In October, Borealis celebrated an important anniversary with the 50th anniversary of polypropylene (PP) production at its Schwechat location.
The company’s first PP production plant became operational in Schwechat in 1961 and received the designation PP1. At that time, the plant was part of the Danubia Petrochemie AG and was not merely the first of its type at the company, but also only the second such installation worldwide. Initially the propylene raw material required for PP manufacture was delivered in railway wagons in a somewhat complicated procedure, but subsequently the gas was supplied directly via pipelines from the neighbouring OMV refinery.
“The plant employed the so-called Montecatini process and for the time had an impressive annual capacity of 4,500 tonnes, explains Rudolf Sukal, Borealis Location Leader Schwechat. He continues, “Today, a modern plant can produce the same amount of polypropylene in less than a week.”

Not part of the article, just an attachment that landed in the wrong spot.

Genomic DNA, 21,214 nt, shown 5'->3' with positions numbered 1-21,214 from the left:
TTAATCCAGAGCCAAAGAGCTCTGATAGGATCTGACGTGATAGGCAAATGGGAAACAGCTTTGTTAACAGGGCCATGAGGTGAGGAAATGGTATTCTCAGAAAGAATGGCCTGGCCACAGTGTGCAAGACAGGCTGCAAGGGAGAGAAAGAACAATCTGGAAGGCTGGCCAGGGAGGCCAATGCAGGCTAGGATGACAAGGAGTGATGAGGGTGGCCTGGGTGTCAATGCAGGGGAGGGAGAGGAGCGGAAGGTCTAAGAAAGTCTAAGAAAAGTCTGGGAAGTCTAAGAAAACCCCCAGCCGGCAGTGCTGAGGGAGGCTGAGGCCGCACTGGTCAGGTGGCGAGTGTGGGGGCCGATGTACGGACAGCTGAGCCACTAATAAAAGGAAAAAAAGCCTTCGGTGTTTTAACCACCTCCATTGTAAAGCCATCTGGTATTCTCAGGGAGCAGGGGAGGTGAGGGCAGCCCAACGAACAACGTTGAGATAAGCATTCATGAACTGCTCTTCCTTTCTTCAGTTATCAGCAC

Catalysts constitute the key component in plastics manufacturing and in Schwechat a Ziegler-Natta model was employed. This type of catalyst, which in 1963 won the Nobel Prize for the Italian chemist Giulio Natta, is still utilized for plastic production today.
The first product quality manufactured in the PP1 plant in Schwechat was Daplen™, which was mainly further processed into household articles by means of injection moulding. The material from the 1970s has been further developed and Borealis continues to produce Daplen, which is now used primarily in the automotive sector.
PP1 remained in operation until 2000. At the time of its shutdown, it had an annual production capacity of 70,000 tonnes. Today, the Borealis plant in Schwechat is one of the most modern and important in Europe with a workforce of around 500 and annual production capacity of roughly one million tonnes of plastics.